So, we study four controversies. First, recognition. Did something happen? Imagine that you keep a journal to record the day’s events. What do you write down at the end of the day? You cannot possibly write down everything that happened to you. There simply isn't enough time. So you decide to commit to paper those things that are sufficiently important. That's recognition.
Next comes valuation. We deal in numbers because we need to make comparisons. Let's say I want to record a value for your house. I could look up what you paid for it. I could go to Zillow and secure an estimate based on an algorithm. I could talk to realtors or prospective buyers. I could ask a home insurance company what it would cost to replace your house. I could speak to the tax authority. So now I have a lot of numbers. Which one is "the answer"? Well, there isn't just one. That's the valuation problem.
That brings us to the third controversy: classification. What terms do we use to describe the number we're recording? Where in the geography of the financial statements do we put words associated with numbers? All recordkeeping is storytelling. What words you use and where you present them is anything but neutral. Look at Enron: They wanted to keep debt off their balance sheet, so they used a lot of classification issues to pretty up their financial statements. Some found the storytelling used by Enron executives as disingenuous.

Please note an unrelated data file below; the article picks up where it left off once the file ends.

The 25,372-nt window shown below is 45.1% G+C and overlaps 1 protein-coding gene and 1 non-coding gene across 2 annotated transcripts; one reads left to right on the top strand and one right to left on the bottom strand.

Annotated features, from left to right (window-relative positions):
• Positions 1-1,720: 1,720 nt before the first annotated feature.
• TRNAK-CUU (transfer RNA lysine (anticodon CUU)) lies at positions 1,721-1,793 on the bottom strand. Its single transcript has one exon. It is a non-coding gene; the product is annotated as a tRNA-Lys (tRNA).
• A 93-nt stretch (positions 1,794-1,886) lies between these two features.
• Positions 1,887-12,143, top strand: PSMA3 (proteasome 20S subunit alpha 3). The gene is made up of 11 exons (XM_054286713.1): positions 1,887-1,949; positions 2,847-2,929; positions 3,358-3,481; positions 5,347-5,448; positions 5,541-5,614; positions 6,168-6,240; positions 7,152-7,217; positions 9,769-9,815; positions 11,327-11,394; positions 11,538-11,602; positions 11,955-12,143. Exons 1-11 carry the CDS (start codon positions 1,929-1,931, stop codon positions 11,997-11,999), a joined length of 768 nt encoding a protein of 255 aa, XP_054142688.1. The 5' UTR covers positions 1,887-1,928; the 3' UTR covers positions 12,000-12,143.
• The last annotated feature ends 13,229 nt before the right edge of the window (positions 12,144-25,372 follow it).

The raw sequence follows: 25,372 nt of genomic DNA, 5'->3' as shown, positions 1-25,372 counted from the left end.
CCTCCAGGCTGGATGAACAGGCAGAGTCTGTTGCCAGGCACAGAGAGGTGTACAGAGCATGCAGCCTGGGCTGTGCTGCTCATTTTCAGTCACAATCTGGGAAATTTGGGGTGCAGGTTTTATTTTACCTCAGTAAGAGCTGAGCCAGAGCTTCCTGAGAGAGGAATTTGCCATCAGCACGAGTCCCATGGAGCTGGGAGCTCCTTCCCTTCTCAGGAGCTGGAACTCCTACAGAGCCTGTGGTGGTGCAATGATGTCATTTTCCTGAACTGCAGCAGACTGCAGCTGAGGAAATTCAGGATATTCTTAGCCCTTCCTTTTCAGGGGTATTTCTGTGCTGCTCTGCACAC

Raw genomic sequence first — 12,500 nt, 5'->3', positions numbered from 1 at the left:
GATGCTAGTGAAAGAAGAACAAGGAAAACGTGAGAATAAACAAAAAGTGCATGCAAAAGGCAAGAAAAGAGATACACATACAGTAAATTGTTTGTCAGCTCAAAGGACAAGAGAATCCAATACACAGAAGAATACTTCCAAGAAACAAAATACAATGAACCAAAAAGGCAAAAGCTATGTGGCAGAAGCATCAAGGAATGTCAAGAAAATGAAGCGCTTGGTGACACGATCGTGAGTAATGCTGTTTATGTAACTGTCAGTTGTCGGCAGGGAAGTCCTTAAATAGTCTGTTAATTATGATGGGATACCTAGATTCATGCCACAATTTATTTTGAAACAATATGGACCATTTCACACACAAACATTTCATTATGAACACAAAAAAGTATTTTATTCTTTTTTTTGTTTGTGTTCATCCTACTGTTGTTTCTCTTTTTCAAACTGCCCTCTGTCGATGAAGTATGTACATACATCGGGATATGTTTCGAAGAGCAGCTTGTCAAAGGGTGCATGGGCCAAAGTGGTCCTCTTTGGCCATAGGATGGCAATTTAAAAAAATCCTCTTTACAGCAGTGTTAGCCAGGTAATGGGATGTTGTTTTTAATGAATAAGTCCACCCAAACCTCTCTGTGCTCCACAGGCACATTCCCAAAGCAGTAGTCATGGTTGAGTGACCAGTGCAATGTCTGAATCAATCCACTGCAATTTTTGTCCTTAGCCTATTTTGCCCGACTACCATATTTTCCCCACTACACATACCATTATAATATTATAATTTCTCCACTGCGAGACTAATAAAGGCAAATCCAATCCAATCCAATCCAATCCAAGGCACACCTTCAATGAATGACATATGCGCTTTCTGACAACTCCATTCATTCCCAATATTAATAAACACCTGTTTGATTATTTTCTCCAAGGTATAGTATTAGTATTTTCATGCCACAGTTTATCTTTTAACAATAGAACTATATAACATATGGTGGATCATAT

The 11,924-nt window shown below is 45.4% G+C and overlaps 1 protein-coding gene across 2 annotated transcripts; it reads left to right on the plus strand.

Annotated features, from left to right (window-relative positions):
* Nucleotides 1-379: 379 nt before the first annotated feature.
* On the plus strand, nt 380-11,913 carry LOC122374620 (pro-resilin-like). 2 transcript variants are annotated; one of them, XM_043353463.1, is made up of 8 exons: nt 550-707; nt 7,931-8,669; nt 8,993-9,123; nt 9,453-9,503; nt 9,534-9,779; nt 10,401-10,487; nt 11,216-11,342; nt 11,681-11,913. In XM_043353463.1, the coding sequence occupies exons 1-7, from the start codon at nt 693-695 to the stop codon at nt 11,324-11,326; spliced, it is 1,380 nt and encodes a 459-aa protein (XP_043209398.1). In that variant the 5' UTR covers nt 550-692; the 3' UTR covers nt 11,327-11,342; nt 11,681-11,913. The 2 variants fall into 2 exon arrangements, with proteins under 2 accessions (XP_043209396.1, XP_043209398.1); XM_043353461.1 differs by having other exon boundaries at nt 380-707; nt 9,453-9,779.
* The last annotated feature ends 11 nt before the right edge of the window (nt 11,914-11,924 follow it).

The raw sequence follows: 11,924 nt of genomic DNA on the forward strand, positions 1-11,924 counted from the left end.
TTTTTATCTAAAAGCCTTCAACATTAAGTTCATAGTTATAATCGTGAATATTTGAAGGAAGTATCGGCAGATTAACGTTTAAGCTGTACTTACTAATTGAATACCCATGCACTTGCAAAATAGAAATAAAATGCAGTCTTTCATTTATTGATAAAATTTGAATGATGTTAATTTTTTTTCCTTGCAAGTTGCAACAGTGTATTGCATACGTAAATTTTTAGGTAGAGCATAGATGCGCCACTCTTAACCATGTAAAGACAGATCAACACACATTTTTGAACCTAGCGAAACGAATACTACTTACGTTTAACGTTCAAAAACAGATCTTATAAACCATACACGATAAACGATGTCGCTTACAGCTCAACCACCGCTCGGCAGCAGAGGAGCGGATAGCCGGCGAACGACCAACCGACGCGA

Finally, there's disclosure, the sharing of information with others. Managers know much more about their organization than do outsiders. What information should be disclosed and when should it be shared? Answering these questions invokes all sorts of economic, legal, and moral questions.